BuffyExperiment

A child can never have too many trustworthy adults who love them in their life. Period.


Ttttequila

I hope this is what I’m fostering with my son and his mates.


kakiyau

you made a good decision and you have no idea how much does it mean to them.


ResearcherOwn6595

I was Tom with my best friend brothers. I needed them and the love and good company there. We used to get upset I wasn't allowed to go on the big family vacation every year but they always welcomed me otherwise.


emzyme212

Came here to say something similar. When my parents were going through their divorce I started spending almost every day at a family friends house until the dad made up some bs about being afraid of retaliation from my mom, which was something my dad planted in his ear when he realized how often I was gone. I really fucking needed them at that time and when I couldn't go over anymore I became suicidal because suddenly I was stuck back in the place I was trying to escape. I was grounded for any reason my dad felt like grounding me, so seeing my own friends was out of the question. I hate to say it like this, OP, but suck it up. You have another kid now and he fucking needs you. You're already treating him like part of the family, just keep that energy going. Fake it till ya make it baby.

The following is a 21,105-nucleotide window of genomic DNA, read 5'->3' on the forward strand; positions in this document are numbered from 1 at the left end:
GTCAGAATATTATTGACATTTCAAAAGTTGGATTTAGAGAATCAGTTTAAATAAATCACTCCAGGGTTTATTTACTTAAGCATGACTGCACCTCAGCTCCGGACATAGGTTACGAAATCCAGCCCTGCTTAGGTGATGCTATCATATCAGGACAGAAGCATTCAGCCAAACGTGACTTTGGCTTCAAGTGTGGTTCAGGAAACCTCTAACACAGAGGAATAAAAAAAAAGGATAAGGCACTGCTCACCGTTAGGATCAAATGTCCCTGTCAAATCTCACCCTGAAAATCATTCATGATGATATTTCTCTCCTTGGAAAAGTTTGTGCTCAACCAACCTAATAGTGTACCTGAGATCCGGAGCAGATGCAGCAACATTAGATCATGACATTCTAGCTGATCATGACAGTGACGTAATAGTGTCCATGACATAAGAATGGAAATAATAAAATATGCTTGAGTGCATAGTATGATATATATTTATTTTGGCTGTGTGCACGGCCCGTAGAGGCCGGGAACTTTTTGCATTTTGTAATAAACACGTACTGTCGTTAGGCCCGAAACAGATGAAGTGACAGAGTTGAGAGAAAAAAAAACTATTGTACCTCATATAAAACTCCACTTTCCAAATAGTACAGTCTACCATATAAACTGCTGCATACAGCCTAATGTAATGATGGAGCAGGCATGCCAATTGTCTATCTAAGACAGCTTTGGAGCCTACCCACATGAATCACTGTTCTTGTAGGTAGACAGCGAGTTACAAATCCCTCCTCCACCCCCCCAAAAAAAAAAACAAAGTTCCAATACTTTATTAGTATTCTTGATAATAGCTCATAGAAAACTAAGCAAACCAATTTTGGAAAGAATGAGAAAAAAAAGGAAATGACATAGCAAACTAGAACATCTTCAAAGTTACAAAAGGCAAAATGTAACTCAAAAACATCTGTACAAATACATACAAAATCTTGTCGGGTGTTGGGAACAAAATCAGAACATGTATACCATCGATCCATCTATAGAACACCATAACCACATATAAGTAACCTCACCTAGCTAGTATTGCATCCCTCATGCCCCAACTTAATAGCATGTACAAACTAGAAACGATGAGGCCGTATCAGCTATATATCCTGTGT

just_us_for_all

As a parent of teenagers (and older), I can assure you that your kids aren’t missing duvet time or family time. The best thing as a parent is to have teenagers who want to hang at your house - you have that. If you change this situation, you’ll have less time with your kids, not more, because they won’t be hanging out at your house anymore. If it is becoming financially difficult to feed him, then that’s what you sit down and have a discussion about. “Kids, we’re feeding three teenage boys here and it’s getting expensive. Can we adjust our meal expectations a bit? What kind of snacks will you eat that are less expensive? Maybe we’ll substitute eggs for meat a couple times a week...” Neither of your kids will even consider, “Maybe we should have Tom over less.” What you don’t do is toss this kid out. He does chores, his grades are skyrocketing - you’re all he has. And your own kids will certainly remember what you took away from this friend who had such a miserable, abusive, alcoholic parent and home life. Please reconsider how you view this young man - he’s not detracting from your family time, he’s enhancing it.